Keyword: “mortgage payment calculator”
#1 ranked site: www.bankrate.com/calculators/mortgages/mortgage-payment-calculator
Percentage of nofollow links: 31%
Percentage of nofollow links for entire site: 12%
Keyword: “diet pills”
#1 ranked site: www.webmd.com/diet/obesity/weight-loss-prescription-weight-loss-medicine
Percentage of nofollow links: 21%
Percentage of nofollow links for entire site: 14%
It would appear that number one ranked web pages on Google have an average of 20%-30% nofollow links pointing to that page. So if around 3 out of 10 links are nofollow links on top ranking pages, what can we learn from this?
As the data shows, an average of 25% seems to be a safe place for the number of nofollow links to stick to. Anything above that could be risky. So, stick to this as a general rule when embarking on your link building strategy.
Focussing your efforts on creating great quality, shareable content teamed with a social media strategy is likely to earn you more natural, dofollow links anyway. But don’t discard nofollow links as unhelpful. Below outlines the key benefits of both:
|Adheres to Google’s guidelines if the link was paid for||no||yes|
|Can pass traffic to the site it links to||yes||yes|
|Can be highly contextual, i.e. enhance reader experience||yes||yes|
|Protects your site from spam comments||no||yes|
|Passes ‘domain authority’ to the linked site||yes||no|
On the flip side, dofollow links can’t distinguish sponsored content or offer sites protection from spam comments.Looking at the table above, we can see clearly that nofollow links give us everything a regular link can give us, with the exception of passing domain authority.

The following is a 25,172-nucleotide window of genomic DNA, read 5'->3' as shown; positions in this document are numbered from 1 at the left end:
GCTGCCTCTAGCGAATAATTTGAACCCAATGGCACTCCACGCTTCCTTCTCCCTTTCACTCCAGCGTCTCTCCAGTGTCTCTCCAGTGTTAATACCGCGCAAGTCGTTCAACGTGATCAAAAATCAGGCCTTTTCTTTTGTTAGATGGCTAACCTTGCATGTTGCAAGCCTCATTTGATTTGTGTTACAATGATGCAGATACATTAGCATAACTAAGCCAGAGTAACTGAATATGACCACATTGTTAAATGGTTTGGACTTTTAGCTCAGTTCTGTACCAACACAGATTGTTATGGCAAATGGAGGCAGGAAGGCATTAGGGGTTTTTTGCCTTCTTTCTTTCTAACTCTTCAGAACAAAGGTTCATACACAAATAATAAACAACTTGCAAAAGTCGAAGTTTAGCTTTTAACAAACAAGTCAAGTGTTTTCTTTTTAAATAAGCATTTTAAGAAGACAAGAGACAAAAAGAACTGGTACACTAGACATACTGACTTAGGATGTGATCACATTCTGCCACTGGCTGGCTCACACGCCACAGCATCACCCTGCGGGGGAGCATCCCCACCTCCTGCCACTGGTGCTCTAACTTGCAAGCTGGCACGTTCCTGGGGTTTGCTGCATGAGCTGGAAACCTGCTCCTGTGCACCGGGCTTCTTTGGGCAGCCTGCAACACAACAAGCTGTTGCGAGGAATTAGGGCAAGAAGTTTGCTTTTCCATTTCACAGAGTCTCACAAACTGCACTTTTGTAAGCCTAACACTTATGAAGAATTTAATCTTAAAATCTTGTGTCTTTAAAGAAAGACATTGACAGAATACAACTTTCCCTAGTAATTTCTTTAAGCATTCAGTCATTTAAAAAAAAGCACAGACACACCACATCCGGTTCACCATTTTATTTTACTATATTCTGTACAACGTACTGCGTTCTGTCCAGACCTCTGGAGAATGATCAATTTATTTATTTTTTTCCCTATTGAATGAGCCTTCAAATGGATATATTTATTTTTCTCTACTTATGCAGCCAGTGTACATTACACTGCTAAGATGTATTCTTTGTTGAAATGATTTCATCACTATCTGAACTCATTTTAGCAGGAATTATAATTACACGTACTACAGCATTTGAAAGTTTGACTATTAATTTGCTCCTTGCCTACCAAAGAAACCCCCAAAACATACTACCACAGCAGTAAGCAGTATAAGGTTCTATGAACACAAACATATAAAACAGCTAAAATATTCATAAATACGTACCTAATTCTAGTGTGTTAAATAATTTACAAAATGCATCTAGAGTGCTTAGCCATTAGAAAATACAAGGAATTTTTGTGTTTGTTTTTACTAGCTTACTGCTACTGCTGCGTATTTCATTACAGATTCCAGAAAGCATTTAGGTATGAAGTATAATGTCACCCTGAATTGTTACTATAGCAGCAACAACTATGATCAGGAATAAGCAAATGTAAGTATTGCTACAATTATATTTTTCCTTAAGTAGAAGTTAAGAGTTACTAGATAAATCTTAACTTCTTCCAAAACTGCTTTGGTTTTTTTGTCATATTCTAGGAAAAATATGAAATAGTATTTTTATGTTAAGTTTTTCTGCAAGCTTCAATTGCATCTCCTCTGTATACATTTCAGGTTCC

Yeah, domain authority is a big deal, but it’s not the be all and end off of great SEO. Both link types can pass traffic. And let’s not forget, the sheer power of great quality traffic.
A couple of years back, Forbes introduced a blanket nofollow policy on all links from its site to other sources. A bit extreme? Well, this tactic is not advisable for smaller sites looking to build up their own authority and contextual linking, by linking out to great, credible sources.
But for Forbes -a huge site with a mammoth daily readership- it’s a bit different. If a link in one of their articles is well placed, then the traffic potential is phenomenal. Focussed, well-targeted traffic is what your site needs to succeed, not just authority from dofollow links.
So, if linking is done correctly, it’s so much more than just passing domain ‘authority’. Ranking factors such as time spent on a page are more important now than ever, so a well placed nofollow link that passes quality traffic to your site, will be a great boost for its SEO.
As we’re in times where quality content and a great user experience are at the forefront of SEO, focus your time and energy on these elements first.
When we appreciate the value of both links and their unique benefits, we can clarify how powerful they are when used together. And, when used correctly. So follow the 25% rule, create content that people want to read and share and you won’t go far wrong.